Telecommuting troubles


Telecommuting has become normal – if not the norm – these last 10 months.  Some workplaces remain closed and others have opened only on a rotational basis.  And in addition to these scheduling issues, sometimes employees need to work from home part of the day from time to time.  How is an employee to pay these employees who work part of the day at the regular worksite and part of the day from home (or elsewhere)?

The United States Department of Labor recently issued an opinion letter reminding employers that employee travel time between worksites is compensable.  Thus, non-exempt employees (employees who are paid overtime) may be entitled to payment for their mid-day commute if they work part of the day at the regular worksite and part of the day at home.  Under the federal overtime law, the period of time between an employee’s first work activity and the last, regardless of location, is generally compensable.

So, what does an employer do if an employee needs to work part of the day from home? Regarding salaried employees, they are entitled to their salary wherever they are working.  So if they work part of the day at the regular worksite and part of the day at home, they are to receive their regular salary.  In other words, no pay docking because they spent time commuting from one worksite to another.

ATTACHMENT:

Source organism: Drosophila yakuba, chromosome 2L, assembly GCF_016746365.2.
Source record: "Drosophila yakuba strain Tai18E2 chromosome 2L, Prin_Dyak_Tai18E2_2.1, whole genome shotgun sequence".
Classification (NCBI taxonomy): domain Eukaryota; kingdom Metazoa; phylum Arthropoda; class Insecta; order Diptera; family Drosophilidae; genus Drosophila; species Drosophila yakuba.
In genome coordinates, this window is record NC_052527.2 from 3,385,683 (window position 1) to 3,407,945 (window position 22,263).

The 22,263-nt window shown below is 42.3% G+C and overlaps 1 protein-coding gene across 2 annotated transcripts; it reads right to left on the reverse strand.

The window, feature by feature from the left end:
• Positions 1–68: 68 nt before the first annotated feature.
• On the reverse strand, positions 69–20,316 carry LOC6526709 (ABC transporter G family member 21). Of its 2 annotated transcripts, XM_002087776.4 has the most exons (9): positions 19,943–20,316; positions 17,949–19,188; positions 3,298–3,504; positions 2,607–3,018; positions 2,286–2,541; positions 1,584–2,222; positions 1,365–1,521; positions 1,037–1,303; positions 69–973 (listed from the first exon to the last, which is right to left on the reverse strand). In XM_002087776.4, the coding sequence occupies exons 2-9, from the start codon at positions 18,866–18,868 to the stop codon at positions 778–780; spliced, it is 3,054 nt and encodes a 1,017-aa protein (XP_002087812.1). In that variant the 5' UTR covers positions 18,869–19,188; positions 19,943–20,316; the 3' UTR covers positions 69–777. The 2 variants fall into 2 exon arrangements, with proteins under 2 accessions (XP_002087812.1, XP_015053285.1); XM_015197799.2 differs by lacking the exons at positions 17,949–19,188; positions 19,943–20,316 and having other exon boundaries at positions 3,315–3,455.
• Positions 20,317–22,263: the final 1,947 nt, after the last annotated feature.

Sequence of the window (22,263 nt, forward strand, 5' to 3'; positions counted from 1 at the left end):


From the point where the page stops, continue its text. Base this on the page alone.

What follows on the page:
For overtime-eligible employees, the opinion letter made it clear that if the employee was given a significant break of time between worksites – where the break in time was their own to do as they liked (that is, more than just the commute) – they are not entitled to payment for their commute.  Thus, if an employee has to leave the regular worksite to attend a parent-teacher conference or a doctor’s appointment and then resumes work when he or she arrives home, the intervening period is not compensable.  On the other hand, if an employee who lives thirty minutes from work, works at the regular worksite from 8 am to noon, and then is required to work from home from 12:30 to 4:30, the mid-day commute probably is compensable. So non-exempt employees who are allowed to work from home for part of the day should be given an adequate break from work for the commute from one worksite to the other.  Ideally, they would be allowed to set their own hours to complete their work day.  We recommend that in these instances, you memorialize the arrangement with the employee so if there is down-the-road second guessing, you will have a contemporaneous record to dispute that.

But perhaps better yet, if an employee needs to work from home for part of the day – for example, to monitor a child’s remote schooling in the afternoon – his or her worksite that day should be from the home office.  Thus, there will not be any confusion about whether travel from one worksite to the other is compensable given that the employee will have only one worksite that day.

Be safe and stay the course. And of course, let us know if we can help.

Thanks, Jack, Elizabeth and Jim

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